I was a student in a large, urban public high school very similar to my placement and succeeded in graduating because I had been tracked into an honors program and was fortunate to have found role models in teachers and in extra curricular settings. These teachers, neighbors, and after-school program facilitators encouraged my love of words and writing, my intellectual curiosity, and my love of art and photography. Where my parents could not provide direction for me, these people found a way to reach me. Though these people served as my role models and mentors, what I found to be true then was that many students in urban schools, especially those with large concentrations of “minority” students, lacked role models in or out of the classroom.
Those of us in lower socioeconomic strata of society, particularly Latinas and African-Americans, continue to struggle with institutionalized racism and prejudice. Parents and guardians strive to achieve a better life but fight against a world that requires much more than hard work to succeed. Those who find a way up and out quickly leave communities that flounder from lack of education, cultural collateral, and guidance.
Today, the lack of role models is still evident as large numbers of "minority" students continue to struggle within large, urban, school systems. These students attempt to learn in schools that are deemed "failing", with low graduation rates and expectations, and those who make it to college struggle even more. The lack of pre-college preparation means many do not earn their college degree.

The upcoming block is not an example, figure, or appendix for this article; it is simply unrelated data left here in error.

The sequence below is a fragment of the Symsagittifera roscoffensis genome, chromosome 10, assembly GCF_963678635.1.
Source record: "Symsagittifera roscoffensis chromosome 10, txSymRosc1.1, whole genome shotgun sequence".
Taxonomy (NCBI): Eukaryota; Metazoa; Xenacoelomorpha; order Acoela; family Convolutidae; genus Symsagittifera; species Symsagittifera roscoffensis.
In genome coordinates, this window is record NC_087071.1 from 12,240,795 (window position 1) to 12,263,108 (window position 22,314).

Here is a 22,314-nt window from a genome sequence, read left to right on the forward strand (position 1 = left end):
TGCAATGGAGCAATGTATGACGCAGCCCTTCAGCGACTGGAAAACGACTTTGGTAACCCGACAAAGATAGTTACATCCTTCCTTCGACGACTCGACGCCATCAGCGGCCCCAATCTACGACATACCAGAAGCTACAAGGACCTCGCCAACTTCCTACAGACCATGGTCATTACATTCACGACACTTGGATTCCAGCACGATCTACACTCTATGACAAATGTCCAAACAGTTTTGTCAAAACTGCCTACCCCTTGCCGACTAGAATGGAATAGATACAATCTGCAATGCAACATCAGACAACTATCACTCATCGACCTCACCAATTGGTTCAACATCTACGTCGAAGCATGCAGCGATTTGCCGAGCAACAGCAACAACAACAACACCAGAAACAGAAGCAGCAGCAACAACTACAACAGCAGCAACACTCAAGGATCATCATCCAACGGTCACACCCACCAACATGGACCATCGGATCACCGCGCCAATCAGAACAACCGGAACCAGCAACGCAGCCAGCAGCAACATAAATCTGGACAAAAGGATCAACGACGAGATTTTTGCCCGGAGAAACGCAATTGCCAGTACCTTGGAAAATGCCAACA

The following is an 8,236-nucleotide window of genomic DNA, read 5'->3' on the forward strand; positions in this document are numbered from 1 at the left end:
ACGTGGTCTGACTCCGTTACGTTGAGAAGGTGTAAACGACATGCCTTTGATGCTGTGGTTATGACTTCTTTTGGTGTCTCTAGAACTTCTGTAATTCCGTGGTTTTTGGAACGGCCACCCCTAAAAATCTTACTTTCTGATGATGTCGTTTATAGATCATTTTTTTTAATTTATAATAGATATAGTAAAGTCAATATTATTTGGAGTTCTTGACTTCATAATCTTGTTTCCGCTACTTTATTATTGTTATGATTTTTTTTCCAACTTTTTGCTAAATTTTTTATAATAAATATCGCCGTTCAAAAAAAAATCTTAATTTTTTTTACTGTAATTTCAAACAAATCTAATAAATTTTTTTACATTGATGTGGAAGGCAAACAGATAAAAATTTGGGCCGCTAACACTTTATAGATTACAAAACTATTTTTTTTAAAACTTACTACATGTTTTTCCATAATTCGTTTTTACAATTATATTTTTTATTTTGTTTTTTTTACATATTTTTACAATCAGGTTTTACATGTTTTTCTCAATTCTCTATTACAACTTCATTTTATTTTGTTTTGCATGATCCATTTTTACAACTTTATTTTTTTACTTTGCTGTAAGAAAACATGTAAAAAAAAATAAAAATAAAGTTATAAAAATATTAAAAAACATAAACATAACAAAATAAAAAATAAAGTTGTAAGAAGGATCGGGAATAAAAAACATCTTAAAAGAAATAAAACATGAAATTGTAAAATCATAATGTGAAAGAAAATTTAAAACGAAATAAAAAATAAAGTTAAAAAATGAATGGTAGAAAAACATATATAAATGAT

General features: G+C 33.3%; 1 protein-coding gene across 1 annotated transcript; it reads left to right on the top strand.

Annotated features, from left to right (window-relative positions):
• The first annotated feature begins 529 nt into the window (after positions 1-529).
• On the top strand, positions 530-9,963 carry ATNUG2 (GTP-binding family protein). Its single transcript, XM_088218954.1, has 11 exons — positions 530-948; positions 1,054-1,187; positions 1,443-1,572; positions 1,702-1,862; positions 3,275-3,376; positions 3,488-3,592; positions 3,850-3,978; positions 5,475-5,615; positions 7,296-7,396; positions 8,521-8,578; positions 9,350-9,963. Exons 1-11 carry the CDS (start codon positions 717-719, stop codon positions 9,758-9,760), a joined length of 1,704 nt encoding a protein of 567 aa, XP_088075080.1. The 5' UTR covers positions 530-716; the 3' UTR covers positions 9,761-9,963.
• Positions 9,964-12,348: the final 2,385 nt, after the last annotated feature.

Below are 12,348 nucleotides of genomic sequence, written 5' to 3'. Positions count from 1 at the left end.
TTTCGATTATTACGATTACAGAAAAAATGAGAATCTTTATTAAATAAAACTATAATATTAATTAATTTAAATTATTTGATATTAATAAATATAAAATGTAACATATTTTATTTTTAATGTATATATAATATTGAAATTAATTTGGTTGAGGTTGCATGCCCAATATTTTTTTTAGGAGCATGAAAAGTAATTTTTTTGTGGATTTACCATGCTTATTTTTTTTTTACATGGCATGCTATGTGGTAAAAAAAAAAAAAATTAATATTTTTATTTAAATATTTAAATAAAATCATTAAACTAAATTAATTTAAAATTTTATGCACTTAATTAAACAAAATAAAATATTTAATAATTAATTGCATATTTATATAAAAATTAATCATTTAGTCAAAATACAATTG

Extra classroom teachers, pre-service teachers, and anyone who finds themselves in a position other than traditional teachers to young people are crucial in providing much-needed role models to help students succeed in communities where every bit of encouragement, support, and guidance is appreciated. The classroom I work in has a great teacher though even she acknowledges the need for extra help in the classroom and I believe the presence of pre-service teachers (individuals still in the process of obtaining teaching credentials) benefits the young people.
Who and what exactly does it mean to be a role model? For me, a role model is an individual who acts as a guide; a person who uses their personal experience to inform and help direct the life of others in a positive light. This positive attitude is extremely important for young people and others who may feel that nothing positive happens or will happen in their life and need to hear and see how to achieve and succeed in spite of all that seems at odds in their lives. Role models possess qualities that we would like to have and emulate. They can be younger or older or your same age. As a student, my role models have run the gamut. A White male teacher encouraged and nurtured my love of writing and poetry. A Latina writer instilled in me the need for me to return to school and earn a college degree. My sister serves as a role model because she is a single mother of two children and is an entrepreneur and full-time student.